As if developing countries like Nigeria did not have enough to contend with, more people are migrating to the country from neighbouring countries.
Some 128,000 Nigerians who were living in Cameroon arrived on Lagos Island last month. In July 2017, around 70,000 also crossed into the United States from Gambia. A few months before, some 16,000 people landed from Sierra Leone on the same place.
Some of these Nigerians came from places like Moba, a neighbourhood in the city’s low-lying environs which is a constant risk of flooding.
For decades, Lagos City Hall has been arguing with UNESCO over the seawall which protects Lagos Harbour from the incoming waves. It makes up just 4.9 percent of the 56 kilometres of wall, according to reports. “Lagos, whose structure is encased by a high wall protecting the town from floods, has seen an alarming incursion of modern seaways”, said one of the agency’s officials.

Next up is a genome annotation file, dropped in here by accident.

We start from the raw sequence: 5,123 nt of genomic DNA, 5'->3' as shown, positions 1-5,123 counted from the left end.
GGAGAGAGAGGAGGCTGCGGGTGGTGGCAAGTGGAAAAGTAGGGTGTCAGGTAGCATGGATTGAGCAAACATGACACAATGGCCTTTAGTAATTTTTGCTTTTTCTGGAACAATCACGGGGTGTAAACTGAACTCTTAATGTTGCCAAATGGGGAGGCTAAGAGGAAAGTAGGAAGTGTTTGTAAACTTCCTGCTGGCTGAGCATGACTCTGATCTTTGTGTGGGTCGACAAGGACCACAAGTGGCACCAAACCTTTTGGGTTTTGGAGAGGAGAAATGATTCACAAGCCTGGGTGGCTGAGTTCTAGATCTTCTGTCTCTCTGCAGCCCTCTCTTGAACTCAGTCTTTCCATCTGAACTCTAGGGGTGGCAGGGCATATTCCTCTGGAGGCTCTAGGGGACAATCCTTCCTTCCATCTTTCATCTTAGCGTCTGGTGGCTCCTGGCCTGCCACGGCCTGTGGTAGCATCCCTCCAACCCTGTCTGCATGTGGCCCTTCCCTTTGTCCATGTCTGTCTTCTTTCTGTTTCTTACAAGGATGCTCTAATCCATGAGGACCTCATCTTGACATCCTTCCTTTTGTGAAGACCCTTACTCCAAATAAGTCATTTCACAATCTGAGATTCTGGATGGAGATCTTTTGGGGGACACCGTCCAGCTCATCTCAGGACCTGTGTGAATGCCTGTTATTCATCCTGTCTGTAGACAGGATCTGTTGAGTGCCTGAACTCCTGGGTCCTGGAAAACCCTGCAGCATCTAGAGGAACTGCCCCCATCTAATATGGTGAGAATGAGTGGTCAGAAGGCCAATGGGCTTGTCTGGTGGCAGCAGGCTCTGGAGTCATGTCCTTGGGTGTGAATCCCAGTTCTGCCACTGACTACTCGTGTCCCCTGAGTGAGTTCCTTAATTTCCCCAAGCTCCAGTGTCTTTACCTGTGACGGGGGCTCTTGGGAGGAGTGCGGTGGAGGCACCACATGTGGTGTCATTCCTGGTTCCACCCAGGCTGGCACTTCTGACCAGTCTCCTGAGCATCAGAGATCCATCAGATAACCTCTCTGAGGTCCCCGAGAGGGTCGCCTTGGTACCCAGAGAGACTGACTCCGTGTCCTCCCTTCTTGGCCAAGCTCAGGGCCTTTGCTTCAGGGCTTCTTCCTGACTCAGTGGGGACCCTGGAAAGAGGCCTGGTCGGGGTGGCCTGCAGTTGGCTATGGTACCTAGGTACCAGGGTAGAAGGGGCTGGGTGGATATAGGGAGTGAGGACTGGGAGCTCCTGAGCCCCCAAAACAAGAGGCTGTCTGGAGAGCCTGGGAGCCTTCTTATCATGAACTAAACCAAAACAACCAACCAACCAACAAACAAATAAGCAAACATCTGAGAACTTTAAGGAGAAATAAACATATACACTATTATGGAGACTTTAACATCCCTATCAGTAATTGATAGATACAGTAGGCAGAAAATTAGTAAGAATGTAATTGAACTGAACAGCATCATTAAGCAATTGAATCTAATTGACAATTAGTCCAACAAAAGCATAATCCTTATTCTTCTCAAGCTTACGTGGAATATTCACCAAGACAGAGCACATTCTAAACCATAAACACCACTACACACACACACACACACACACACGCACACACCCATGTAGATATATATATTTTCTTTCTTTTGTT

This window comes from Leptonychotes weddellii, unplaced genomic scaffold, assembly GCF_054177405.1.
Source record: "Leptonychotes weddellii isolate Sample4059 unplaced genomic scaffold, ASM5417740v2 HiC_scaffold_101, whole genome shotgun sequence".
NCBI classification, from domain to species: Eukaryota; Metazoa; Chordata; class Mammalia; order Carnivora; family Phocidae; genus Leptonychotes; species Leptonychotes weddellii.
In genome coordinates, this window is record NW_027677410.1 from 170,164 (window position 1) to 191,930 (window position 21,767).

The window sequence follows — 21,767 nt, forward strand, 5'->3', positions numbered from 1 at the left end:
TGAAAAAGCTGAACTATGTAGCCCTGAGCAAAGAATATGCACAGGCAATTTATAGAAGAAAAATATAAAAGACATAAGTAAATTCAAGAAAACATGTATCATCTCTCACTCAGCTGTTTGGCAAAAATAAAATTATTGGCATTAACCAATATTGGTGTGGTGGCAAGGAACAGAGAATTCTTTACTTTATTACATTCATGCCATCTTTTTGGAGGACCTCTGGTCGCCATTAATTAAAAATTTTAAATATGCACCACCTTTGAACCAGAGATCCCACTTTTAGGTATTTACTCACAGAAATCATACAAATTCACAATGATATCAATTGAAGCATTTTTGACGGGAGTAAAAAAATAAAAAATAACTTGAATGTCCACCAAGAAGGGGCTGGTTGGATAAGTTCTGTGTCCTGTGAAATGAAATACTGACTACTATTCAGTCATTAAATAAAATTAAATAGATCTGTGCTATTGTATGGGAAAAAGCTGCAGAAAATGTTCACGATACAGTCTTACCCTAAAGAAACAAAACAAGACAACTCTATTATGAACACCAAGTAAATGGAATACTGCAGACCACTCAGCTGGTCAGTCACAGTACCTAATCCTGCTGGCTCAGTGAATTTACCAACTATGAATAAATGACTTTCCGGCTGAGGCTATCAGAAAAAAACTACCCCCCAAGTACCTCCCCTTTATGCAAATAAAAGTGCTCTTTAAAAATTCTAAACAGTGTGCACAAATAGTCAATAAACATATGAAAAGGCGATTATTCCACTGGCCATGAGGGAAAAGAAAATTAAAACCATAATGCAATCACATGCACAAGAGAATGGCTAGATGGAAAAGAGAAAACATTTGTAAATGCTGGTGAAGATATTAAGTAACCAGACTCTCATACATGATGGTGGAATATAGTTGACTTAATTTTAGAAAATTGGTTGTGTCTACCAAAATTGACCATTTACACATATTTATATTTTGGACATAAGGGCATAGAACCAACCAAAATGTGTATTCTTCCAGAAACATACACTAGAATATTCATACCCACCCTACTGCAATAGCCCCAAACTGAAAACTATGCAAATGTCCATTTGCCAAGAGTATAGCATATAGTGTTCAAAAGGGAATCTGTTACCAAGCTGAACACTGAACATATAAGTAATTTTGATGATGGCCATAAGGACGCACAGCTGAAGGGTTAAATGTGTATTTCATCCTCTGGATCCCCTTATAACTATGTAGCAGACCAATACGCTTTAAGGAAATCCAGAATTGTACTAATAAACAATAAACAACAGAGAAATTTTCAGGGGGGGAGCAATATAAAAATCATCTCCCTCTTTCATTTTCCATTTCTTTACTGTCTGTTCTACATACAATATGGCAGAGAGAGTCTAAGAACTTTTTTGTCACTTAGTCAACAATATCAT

Every year, the nation’s third-largest city struggles with severe weather and natural disasters. In May, an earthquake damaged several buildings, and in July, a fire in the Lagos neighbourhood of Ifako Ima Lagos killed about 100 people. A similar disaster in 2012 killed 2,800 people.
The government has deployed the army to demolish shantytowns and massively invest in flood protection and drainage systems. But the plans have been controversial.